Home on the Range · Tutorials & DIY

How to Add Rust to a Project (on Purpose)

As many of you know, we live on a 5 1/2 acre ranch in the outskirts of Hollister, CA. We have a cute little house that we have (are) decorated in Farmhouse style which includes stone, wood, and metals.. including some rusty elements.

Recently my daughter decided to create a ranch sign in her shop class. In the high school’s new CTE department they are fortunate to have access to great equipment including a CNC plasma cutter. Since my daughter is a 3rd year student she is able to create her own projects and use the various equipment.

She designed this sign on the CNC computer program and had it cut out of sheet metal.

We know its a bit off center.. thanks to her teacher. LOL

This is after it sat outside for a week or so. It got misted and fogged on and started to rust but I wanted a much rustier appearance, so I wiped it down and then sprayed the entire surface with white vinegar and left it overnight.

Sprayed with white vinegar.
After leaving overnight.

You can see on the photo from the next day that the vinegar did a good job of encouraging the rust. It removed whatever coating might be left from production and machining. You can also see that our dog walked across it. LOL There are a few places it didn’t get much color, its very dark.
I wanted to encourage more rust so I mixed up a solution of:

  • 2 cups hydrogen peroxide
  • 1/2 TBSP table salt
  • 1/3 cup white vinegar

Simply shake the mixture up in a spray bottle making sure all of the salt is dissolved. Put on rubber gloves and spray over the surface of the metal.

The solution starts working immediately!
You can see how the solution creates a variety of colors and textures in the rust.
It literally changes in front of your eyes.

I did a couple of coats and sprayed the solution in some specific areas repeatedly until I was happy with how it looked. Once everything was completely dry, I sprayed the entire piece with a couple coats of acrylic sealer and then my husband hung it on the outside of our barn.

Tada!!

You could easily use this technique on any metal items though you might have to strip off a clear finish if they are store bought. If using IN your home, you will want to be sure to seal it very well and perhaps add felt or rubber bumpers so avoid any rust rubbing off onto furniture or walls. The possibilities are endless!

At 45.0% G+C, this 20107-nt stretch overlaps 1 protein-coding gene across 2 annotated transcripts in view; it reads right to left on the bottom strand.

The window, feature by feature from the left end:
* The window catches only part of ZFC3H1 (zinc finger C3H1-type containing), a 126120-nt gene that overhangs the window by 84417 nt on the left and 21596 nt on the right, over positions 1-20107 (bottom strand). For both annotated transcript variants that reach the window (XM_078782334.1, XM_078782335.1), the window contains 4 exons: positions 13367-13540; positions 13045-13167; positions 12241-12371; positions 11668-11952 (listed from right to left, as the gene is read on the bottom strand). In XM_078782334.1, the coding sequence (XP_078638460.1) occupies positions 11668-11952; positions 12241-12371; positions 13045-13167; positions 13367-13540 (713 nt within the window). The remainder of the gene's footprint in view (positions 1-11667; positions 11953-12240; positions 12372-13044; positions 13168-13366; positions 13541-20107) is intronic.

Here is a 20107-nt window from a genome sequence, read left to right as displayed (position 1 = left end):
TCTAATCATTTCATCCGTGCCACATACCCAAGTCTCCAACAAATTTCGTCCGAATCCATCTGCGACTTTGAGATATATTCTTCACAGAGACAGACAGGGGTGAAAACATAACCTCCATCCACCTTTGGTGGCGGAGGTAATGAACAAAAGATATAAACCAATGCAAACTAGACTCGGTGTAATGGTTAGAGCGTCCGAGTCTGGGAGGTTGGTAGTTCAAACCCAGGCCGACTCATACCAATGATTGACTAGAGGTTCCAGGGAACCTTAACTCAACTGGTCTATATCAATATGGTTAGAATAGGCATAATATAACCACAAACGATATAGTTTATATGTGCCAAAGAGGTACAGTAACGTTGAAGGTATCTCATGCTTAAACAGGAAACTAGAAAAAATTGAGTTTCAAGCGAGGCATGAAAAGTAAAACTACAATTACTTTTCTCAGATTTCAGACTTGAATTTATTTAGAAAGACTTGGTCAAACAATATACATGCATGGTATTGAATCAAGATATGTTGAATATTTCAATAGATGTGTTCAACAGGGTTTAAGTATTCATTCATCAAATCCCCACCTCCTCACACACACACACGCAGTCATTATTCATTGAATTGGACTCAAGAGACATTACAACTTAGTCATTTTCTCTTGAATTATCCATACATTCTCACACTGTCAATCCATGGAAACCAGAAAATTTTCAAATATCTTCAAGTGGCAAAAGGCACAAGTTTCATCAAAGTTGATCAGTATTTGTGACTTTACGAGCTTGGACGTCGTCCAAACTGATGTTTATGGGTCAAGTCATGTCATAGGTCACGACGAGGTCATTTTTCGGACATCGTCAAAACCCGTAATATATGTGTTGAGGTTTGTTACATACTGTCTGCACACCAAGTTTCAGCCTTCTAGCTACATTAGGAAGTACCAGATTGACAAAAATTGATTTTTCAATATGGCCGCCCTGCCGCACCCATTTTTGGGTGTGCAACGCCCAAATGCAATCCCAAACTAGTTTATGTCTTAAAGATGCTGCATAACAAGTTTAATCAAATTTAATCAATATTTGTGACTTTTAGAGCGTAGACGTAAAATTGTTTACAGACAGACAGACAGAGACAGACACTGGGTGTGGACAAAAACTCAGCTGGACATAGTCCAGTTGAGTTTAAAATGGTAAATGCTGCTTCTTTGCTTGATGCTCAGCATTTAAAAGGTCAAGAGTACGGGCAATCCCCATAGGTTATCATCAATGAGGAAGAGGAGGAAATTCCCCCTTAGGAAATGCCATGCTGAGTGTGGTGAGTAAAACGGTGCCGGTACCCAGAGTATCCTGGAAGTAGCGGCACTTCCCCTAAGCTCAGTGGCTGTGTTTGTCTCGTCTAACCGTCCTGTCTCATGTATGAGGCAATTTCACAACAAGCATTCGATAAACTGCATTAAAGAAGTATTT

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Tutorials & DIY

Vintage Fruit Crate “Cart”

One of my favorite “time wasters” is perusing Instagram and lusting over gorgeous photos of farmhouse decor in inspiring homes… think Joanna Gaines and her ilk. I get so many ideas and so much inspiration for our own home, but the thing I always wonder is, where is all these people’s STUFF?? Because if your family is like mine, there are shoes and socks tossed on the floor inside the front door, piles of mail on the entry table/ counter and a cabinet full of DVDs in family room, none of which are cute OR inspiring. We are a REAL family and we have STUFF, which doesn’t keep me from TRYING to have a cute or inspiring home.  I am just trying to find places that might look cuter to keep our stuff.

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Not too long ago I spotted a post by one of my fav Instagrammers, Donna of FunkyJunkInteriors, who had repurposed some old wooden crates into a neat little “cart” of sorts to serve as a side table in her living room. I immediately thought of the PILE of vintage fruit crates I insisted we move (twice) because “they are cool and I can do something with them,” AND the unsightly pile of cookbooks I inherited from my Mother, that has been sort of haphazardly sitting in a weird space in our family room until I could figure out what to do with them. LIGHT BULB MOMENT!! I could make my own cart to store the cookbooks, it would be functional and cute and fit with our farmhouse decor! I ran the idea by my hubby who was immediately on board, (I think he envisioned a few of those crates leaving his work space) and we headed to the hardware store for supplies.

I scrubbed the crates with mild soapy water and the jet attachment of our hose and left them to dry in the sun. One dry I gave them a coat of poly sealer to bring out the pretty wood and make them easily wipeable. Once they dried it was as easy as screwing the crates one on top of the other and attaching casters to the bottom. I chose rubber all direction casters so it would roll easily and not scratch up our wood floor any worse than it already is. We chose to add a piece of barn wood (cut to seize) to the bottom to reinforce the bottom and really give the caster screws something to hold onto.

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And voila!! A cute little cart ready to hold cookbooks!!

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This is only a FRACTION of the cookbooks I inherited.. there are larger ones on a bookcase and I forced myself to really PURGE to what I thought we would use. I love how it turned out and how handy it is. I think I will make another one for the art studio. Where would you use this?

CrateCart
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